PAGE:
It wasn't until 2019 that a match was made between semen taken from the crime scene to James Curtis Clanton (formerly known as Curtis Allen White) of Lake Butler, Florida. He was convicted in 1975, of raping a woman at knife point inside her Arkansas home. He forced the woman to drive him to a bus stop in Little Rock and then released her. She went to the police and he was arrested within the hour. He was sentenced to 30 years in prison, with 10 years suspended sentence, and was released on parole after just four years.
It was then he killed Helene Purszynski.
At the time of his arrest he worked as a truck driver, and after being surveilled for a week, he was arrested and extradited to Colorado.
The match to Clanton was made via genetic links to family members who submitted DNA.
Then the police were tasked with getting a DNA sample from Clanton, and finally obtained it from a beer mug he was seen using at a bar.
Only Helene's sister was left alive from the immediate family to welcome the news of the arrest.
In 2020, Clanton, 63, pled guilty to the murder charge and was sentenced to life in prison. He told investigators that after a meeting with his parole officer he decided to take a woman to have sex with. He said he saw Pruszynski get off the bus, abducted her and then raped and killed her.
He was 22 at the time, and had moved to Colorado only a year before the murder. He worked as a landscaper and lived only blocks from the bus stop Pruszynski would use to get home.
Clanton looked very similar to a sketch produced in 1980 from a hypnotized witness' description to a booking photo of Clanton in 1998.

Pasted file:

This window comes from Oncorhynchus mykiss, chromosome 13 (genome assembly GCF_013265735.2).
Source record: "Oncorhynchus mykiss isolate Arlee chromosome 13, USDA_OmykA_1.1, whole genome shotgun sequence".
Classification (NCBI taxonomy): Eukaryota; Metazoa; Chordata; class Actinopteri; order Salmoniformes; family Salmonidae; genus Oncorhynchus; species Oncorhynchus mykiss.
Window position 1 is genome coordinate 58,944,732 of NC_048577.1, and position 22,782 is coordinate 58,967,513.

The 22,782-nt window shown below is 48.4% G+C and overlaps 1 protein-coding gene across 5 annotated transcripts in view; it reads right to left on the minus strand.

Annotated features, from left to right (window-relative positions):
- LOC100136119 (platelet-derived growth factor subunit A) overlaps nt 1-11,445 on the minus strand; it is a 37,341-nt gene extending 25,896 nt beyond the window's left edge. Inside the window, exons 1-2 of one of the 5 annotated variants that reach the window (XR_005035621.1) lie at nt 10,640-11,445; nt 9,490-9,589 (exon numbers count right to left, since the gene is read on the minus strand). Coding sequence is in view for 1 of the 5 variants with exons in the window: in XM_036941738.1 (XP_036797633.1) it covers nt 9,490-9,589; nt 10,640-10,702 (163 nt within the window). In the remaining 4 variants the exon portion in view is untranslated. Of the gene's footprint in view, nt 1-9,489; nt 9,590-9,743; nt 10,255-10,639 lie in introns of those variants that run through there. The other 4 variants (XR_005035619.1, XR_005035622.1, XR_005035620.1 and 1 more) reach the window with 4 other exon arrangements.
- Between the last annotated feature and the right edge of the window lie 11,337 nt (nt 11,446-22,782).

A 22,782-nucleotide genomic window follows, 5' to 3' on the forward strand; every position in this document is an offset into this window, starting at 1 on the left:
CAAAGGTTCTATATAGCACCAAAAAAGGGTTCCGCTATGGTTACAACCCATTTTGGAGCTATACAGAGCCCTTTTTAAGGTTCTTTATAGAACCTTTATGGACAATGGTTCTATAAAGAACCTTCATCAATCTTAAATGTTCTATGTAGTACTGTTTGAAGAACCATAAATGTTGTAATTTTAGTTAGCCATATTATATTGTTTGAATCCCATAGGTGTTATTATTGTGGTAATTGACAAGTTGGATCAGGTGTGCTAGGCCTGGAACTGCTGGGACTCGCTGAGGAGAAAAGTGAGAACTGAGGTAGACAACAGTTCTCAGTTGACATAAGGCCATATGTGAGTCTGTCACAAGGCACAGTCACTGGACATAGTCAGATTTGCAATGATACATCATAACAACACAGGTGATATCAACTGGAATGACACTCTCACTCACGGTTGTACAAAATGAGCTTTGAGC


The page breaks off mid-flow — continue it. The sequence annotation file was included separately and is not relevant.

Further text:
Clanton was not charged with sexual assault since the statute of limitations had expired, and there are suspicions tht he was behind a series of reported attacks in the area around that time.
A family friend of Clanton said he knew him well, and that Clanton was guarded about his past, and lied as to the reason why he had gone to prison in Arkansas. He said he got into a fist fight over a girl, kicked a man in the chest and unintentionally killed him.
This same friend said that Clanton lived a quiet life and was not known to be violent.
In 1998 and 2001, Clanton was arrested on domestic violence charges.
There was a delay in actually arresting Clanton, since the initial possible match through a genealogy website exposed a convoluted family tree. Police had to wade through 3,000 family members in order to narrow their focus. His mother used six last names over her lifetime, and had five children with two different men.
Early in his life Clanton used the name Curtis Allen White and lived with his father as an infant, but was raised by an aunt and uncle until he was 13 years old. He was a chronic runaway and ended up in foster care. He would tell authorities he didn't know who his mother was, and said his uncle was his father. He started using the name James Curtis Clanton in 1982.
Clanton's brother had a lengthy criminal history, and at some point police had to make sure he was not the one they were looking for.
As per prison records, Clanton remains incarcerated at Bent County Correctional Facility in Las Animas, Colorado. He will be eligible for parole in January 2040.
So much heartbreak could have been avoided if Clanton and Tolerton would have been sentenced appropriately and served their entire term behind bars. One wonders if whoever decided to parole either of these men ever slept soundly after this terrible decision.
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Stranger Than Fiction Stories by M.P. Pellicer